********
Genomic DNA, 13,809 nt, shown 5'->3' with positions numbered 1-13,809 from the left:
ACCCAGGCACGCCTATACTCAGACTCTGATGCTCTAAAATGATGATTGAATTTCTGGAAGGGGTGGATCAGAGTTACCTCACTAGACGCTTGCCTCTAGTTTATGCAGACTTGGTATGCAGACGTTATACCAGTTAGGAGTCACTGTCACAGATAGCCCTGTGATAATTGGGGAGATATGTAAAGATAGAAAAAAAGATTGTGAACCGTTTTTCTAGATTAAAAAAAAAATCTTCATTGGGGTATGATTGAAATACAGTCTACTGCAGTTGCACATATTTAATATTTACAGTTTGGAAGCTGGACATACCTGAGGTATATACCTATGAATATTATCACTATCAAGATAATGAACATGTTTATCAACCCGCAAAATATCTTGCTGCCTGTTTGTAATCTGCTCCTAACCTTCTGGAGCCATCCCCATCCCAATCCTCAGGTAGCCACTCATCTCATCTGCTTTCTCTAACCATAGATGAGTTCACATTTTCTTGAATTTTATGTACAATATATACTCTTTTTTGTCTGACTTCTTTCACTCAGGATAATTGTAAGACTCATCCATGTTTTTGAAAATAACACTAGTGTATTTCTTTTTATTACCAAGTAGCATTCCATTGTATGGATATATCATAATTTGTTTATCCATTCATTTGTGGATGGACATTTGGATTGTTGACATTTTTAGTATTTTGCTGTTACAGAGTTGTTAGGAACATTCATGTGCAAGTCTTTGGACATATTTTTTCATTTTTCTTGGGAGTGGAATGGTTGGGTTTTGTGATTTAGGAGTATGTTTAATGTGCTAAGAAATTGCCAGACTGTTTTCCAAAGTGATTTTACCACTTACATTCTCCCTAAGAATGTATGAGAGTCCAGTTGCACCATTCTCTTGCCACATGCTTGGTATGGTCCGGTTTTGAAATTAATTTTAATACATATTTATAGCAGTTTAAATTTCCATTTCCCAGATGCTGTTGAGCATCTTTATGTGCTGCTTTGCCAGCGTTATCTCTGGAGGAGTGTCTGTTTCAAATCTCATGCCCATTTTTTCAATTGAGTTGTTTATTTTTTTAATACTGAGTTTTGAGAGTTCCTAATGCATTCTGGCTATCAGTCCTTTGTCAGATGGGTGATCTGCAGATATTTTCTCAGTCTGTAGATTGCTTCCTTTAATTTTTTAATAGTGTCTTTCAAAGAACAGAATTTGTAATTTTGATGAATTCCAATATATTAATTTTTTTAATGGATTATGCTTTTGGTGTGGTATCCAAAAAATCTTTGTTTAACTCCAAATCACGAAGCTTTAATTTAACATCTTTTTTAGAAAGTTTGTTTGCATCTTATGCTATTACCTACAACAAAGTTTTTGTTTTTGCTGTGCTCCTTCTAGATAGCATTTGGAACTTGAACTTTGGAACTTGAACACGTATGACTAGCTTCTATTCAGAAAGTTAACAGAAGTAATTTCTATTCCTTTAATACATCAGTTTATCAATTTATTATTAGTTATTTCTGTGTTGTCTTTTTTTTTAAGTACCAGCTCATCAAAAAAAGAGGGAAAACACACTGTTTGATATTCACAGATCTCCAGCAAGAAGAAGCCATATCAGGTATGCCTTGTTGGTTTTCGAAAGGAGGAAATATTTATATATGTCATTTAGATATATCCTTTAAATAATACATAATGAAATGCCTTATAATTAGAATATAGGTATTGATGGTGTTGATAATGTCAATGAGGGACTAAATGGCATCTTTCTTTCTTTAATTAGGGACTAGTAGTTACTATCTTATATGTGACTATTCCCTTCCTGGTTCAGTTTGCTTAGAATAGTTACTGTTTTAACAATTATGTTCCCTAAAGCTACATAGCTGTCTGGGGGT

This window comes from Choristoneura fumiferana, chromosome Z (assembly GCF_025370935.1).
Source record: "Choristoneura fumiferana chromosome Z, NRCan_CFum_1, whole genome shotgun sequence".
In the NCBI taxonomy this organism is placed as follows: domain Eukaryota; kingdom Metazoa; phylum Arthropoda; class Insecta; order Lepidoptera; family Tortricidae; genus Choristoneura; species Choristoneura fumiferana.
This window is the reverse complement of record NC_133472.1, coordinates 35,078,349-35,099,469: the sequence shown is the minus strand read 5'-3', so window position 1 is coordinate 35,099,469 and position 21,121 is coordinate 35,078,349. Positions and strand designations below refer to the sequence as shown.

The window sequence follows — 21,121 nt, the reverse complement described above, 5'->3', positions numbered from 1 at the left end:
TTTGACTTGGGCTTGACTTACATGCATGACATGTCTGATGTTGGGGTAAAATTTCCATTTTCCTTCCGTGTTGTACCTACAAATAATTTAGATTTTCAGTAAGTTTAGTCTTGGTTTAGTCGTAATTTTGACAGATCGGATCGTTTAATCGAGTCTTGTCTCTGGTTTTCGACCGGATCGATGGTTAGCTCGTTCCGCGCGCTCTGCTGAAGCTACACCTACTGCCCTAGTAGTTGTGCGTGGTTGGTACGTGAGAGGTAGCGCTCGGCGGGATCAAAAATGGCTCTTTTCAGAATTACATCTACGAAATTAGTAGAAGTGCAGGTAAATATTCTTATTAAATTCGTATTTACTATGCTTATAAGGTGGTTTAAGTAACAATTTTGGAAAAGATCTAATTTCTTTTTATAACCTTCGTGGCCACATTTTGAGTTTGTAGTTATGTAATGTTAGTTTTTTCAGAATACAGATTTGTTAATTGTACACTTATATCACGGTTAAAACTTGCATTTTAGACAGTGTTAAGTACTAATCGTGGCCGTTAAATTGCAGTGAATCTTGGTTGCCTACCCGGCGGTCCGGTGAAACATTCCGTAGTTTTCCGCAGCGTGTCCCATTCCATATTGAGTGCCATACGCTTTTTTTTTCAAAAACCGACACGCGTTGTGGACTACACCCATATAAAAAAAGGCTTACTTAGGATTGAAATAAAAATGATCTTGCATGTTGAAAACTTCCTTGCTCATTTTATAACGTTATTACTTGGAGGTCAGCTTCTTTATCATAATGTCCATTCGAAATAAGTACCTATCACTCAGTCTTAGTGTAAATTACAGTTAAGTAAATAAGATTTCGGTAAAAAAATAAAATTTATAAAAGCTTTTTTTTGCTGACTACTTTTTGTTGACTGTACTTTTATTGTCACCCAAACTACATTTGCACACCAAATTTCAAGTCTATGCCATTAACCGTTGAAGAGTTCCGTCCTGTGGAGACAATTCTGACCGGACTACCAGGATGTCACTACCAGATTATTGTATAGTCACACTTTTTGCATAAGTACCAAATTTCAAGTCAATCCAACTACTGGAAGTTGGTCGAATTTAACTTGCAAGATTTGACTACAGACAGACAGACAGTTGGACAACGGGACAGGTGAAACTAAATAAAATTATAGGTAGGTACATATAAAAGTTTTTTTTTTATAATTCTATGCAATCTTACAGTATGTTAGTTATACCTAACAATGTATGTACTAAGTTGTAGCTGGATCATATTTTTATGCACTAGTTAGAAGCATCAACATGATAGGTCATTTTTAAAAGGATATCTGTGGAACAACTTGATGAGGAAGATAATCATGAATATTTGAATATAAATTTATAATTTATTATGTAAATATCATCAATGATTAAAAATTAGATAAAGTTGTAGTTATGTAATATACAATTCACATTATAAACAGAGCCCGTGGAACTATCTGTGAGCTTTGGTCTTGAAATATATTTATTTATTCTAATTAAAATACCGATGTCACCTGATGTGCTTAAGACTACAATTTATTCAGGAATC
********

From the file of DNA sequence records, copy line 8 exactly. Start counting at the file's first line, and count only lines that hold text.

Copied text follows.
TTTGACTTGGGCTTGACTTACATGCATGACATGTCTGATGTTGGGGTAAAATTTCCATTTTCCTTCCGTGTTGTACCTACAAATAATTTAGATTTTCAGTAAGTTTAGTCTTGGTTTAGTCGTAATTTTGACAGATCGGATCGTTTAATCGAGTCTTGTCTCTGGTTTTCGACCGGATCGATGGTTAGCTCGTTCCGCGCGCTCTGCTGAAGCTACACCTACTGCCCTAGTAGTTGTGCGTGGTTGGTACGTGAGAGGTAGCGCTCGGCGGGATCAAAAATGGCTCTTTTCAGAATTACATCTACGAAATTAGTAGAAGTGCAGGTAAATATTCTTATTAAATTCGTATTTACTATGCTTATAAGGTGGTTTAAGTAACAATTTTGGAAAAGATCTAATTTCTTTTTATAACCTTCGTGGCCACATTTTGAGTTTGTAGTTATGTAATGTTAGTTTTTTCAGAATACAGATTTGTTAATTGTACACTTATATCACGGTTAAAACTTGCATTTTAGACAGTGTTAAGTACTAATCGTGGCCGTTAAATTGCAGTGAATCTTGGTTGCCTACCCGGCGGTCCGGTGAAACATTCCGTAGTTTTCCGCAGCGTGTCCCATTCCATATTGAGTGCCATACGCTTTTTTTTTCAAAAACCGACACGCGTTGTGGACTACACCCATATAAAAAAAGGCTTACTTAGGATTGAAATAAAAATGATCTTGCATGTTGAAAACTTCCTTGCTCATTTTATAACGTTATTACTTGGAGGTCAGCTTCTTTATCATAATGTCCATTCGAAATAAGTACCTATCACTCAGTCTTAGTGTAAATTACAGTTAAGTAAATAAGATTTCGGTAAAAAAATAAAATTTATAAAAGCTTTTTTTTGCTGACTACTTTTTGTTGACTGTACTTTTATTGTCACCCAAACTACATTTGCACACCAAATTTCAAGTCTATGCCATTAACCGTTGAAGAGTTCCGTCCTGTGGAGACAATTCTGACCGGACTACCAGGATGTCACTACCAGATTATTGTATAGTCACACTTTTTGCATAAGTACCAAATTTCAAGTCAATCCAACTACTGGAAGTTGGTCGAATTTAACTTGCAAGATTTGACTACAGACAGACAGACAGTTGGACAACGGGACAGGTGAAACTAAATAAAATTATAGGTAGGTACATATAAAAGTTTTTTTTTTATAATTCTATGCAATCTTACAGTATGTTAGTTATACCTAACAATGTATGTACTAAGTTGTAGCTGGATCATATTTTTATGCACTAGTTAGAAGCATCAACATGATAGGTCATTTTTAAAAGGATATCTGTGGAACAACTTGATGAGGAAGATAATCATGAATATTTGAATATAAATTTATAATTTATTATGTAAATATCATCAATGATTAAAAATTAGATAAAGTTGTAGTTATGTAATATACAATTCACATTATAAACAGAGCCCGTGGAACTATCTGTGAGCTTTGGTCTTGAAATATATTTATTTATTCTAATTAAAATACCGATGTCACCTGATGTGCTTAAGACTACAATTTATTCAGGAATC